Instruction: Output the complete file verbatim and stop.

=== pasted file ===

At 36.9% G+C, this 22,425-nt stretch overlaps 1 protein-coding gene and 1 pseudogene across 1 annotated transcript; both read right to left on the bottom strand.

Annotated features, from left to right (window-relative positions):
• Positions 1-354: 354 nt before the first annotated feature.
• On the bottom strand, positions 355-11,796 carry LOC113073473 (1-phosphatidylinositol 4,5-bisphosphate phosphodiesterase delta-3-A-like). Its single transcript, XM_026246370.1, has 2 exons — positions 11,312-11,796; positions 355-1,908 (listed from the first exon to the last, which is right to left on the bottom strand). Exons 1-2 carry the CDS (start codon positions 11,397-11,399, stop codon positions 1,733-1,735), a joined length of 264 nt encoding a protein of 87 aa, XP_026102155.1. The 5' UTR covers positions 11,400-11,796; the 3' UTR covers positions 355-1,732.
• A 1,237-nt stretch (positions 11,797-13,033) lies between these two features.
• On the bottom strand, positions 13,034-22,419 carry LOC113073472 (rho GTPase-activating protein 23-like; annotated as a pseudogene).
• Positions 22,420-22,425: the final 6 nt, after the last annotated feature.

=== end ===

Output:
At 36.9% G+C, this 22,425-nt stretch overlaps 1 protein-coding gene and 1 pseudogene across 1 annotated transcript; both read right to left on the bottom strand.

Annotated features, from left to right (window-relative positions):
• Positions 1-354: 354 nt before the first annotated feature.
• On the bottom strand, positions 355-11,796 carry LOC113073473 (1-phosphatidylinositol 4,5-bisphosphate phosphodiesterase delta-3-A-like). Its single transcript, XM_026246370.1, has 2 exons — positions 11,312-11,796; positions 355-1,908 (listed from the first exon to the last, which is right to left on the bottom strand). Exons 1-2 carry the CDS (start codon positions 11,397-11,399, stop codon positions 1,733-1,735), a joined length of 264 nt encoding a protein of 87 aa, XP_026102155.1. The 5' UTR covers positions 11,400-11,796; the 3' UTR covers positions 355-1,732.
• A 1,237-nt stretch (positions 11,797-13,033) lies between these two features.
• On the bottom strand, positions 13,034-22,419 carry LOC113073472 (rho GTPase-activating protein 23-like; annotated as a pseudogene).
• Positions 22,420-22,425: the final 6 nt, after the last annotated feature.